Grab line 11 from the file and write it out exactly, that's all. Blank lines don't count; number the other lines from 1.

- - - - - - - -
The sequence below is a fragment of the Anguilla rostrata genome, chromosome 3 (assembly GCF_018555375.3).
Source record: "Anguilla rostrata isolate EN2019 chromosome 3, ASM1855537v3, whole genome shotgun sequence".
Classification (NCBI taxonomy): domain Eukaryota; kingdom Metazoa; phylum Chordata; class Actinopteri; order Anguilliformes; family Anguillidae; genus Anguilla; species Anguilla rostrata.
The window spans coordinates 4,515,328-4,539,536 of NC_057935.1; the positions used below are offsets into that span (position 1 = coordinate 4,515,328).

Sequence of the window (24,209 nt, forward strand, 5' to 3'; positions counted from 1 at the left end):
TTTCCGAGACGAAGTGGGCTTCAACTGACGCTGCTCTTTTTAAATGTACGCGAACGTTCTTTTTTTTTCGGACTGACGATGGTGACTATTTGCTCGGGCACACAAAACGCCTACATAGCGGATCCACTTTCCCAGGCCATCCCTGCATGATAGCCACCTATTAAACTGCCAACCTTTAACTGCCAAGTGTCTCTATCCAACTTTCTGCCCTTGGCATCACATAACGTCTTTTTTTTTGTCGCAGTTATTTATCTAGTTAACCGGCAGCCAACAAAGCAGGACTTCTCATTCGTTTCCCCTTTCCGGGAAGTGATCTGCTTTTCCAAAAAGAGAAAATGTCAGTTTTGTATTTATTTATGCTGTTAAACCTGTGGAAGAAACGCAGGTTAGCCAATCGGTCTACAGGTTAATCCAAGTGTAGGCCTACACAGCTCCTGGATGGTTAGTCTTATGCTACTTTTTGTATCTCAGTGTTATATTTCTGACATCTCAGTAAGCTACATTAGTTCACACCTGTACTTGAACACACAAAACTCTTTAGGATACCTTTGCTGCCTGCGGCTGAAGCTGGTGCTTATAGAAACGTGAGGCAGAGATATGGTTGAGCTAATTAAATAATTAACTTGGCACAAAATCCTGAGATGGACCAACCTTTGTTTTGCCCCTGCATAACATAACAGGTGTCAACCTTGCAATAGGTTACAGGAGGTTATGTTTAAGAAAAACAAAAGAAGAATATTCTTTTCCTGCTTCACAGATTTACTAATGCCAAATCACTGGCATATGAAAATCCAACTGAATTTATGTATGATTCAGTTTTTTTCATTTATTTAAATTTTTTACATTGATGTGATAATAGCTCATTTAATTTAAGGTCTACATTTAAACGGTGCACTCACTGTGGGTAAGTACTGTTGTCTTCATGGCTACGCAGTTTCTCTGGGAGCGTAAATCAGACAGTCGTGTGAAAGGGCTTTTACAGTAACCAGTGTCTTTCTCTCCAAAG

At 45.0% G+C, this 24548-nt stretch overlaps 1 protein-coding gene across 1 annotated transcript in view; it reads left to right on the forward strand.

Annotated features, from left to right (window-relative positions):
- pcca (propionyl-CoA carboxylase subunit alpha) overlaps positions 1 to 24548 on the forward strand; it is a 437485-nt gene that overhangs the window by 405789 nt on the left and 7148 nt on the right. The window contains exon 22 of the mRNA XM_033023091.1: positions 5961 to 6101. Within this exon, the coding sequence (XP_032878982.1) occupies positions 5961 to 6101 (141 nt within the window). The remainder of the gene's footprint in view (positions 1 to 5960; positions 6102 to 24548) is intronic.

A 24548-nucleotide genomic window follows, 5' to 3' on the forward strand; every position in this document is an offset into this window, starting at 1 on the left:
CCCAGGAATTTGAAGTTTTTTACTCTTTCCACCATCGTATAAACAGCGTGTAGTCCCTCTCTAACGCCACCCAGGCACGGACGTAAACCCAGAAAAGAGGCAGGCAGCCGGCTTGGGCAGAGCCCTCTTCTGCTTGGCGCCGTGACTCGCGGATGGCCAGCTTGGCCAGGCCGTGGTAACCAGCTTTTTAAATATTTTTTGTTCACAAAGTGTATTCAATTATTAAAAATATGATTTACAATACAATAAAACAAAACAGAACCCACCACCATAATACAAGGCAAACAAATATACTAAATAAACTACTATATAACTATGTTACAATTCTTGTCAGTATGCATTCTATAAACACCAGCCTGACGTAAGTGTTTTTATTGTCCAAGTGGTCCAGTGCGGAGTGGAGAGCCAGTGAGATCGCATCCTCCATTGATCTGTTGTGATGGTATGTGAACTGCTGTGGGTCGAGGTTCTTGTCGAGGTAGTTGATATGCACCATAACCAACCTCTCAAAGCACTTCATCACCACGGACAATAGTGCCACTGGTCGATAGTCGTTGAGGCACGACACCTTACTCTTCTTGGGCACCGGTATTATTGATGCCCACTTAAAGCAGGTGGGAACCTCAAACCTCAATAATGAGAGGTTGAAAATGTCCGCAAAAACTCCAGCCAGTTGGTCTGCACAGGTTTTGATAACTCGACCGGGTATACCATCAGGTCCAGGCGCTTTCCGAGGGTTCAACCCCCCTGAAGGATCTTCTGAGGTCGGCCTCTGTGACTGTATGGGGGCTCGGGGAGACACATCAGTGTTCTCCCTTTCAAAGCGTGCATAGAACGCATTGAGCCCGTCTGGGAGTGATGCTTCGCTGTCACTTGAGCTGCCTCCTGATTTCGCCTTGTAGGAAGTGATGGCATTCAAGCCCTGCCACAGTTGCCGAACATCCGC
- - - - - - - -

CCCAGGAATTTGAAGTTTTTTACTCTTTCCACCATCGTATAAACAGCGTGTAGTCCCTCTCTAACGCCACCCAGGCACGGACGTAAACCCAGAAAAGAGGCAGGCAGCCGGCTTGGGCAGAGCCCTCTTCTGCTTGGCGCCGTGACTCGCGGATGGCCAGCTTGGCCAGGCCGTGGTAACCAGCTTTTTAAATATTTTTTGTTCACAAAGTGTATTCAATTATTAAAAATATGATTTACAATACAATAAAACAAAACAGAACCCACCACCATAATACAAGGCAAACAAATATACTAAATAAACTACTATATAACTATGTTACAATTCTTGTCAGTATGCATTCTATAAACACCAGCCTGACGTAAGTGTTTTTATTGTCCAAGTGGTCCAGTGCGGAGTGGAGAGCCAGTGAGATCGCATCCTCCATTGATCTGTTGTGATGGTATGTGAACTGCTGTGGGTCGAGGTTCTTGTCGAGGTAGTTGATATGCACCATAACCAACCTCTCAAAGCACTTCATCACCACGGACAATAGTGCCACTGGTCGATAGTCGTTGAGGCACGACACCTTACTCTTCTTGGGCACCGGTATTATTGATGCCCACTTAAAGCAGGTGGGAACCTCAAACCTCAATAATGAGAGGTTGAAAATGTCCGCAAAAACTCCAGCCAGTTGGTCTGCACAGGTTTTGATAACTCGACCGGGTATACCATCAGGTCCAGGCGCTTTCCGAGGGTTCAACCCCCCTGAAGGATCTTCTGAGGTCGGCCTCTGTGACTGTATGGGGGCTCGGGGAGACACATCAGTGTTCTCCCTTTCAAAGCGTGCATAGAACGCATTGAGCCCGTCTGGGAGTGATGCTTCGCTGTCACTTGAGCTGCCTCCTGATTTCGCCTTGTAGGAAGTGATGGCATTCAAGCCCTGCCACAGTTGCCGAACATCCGC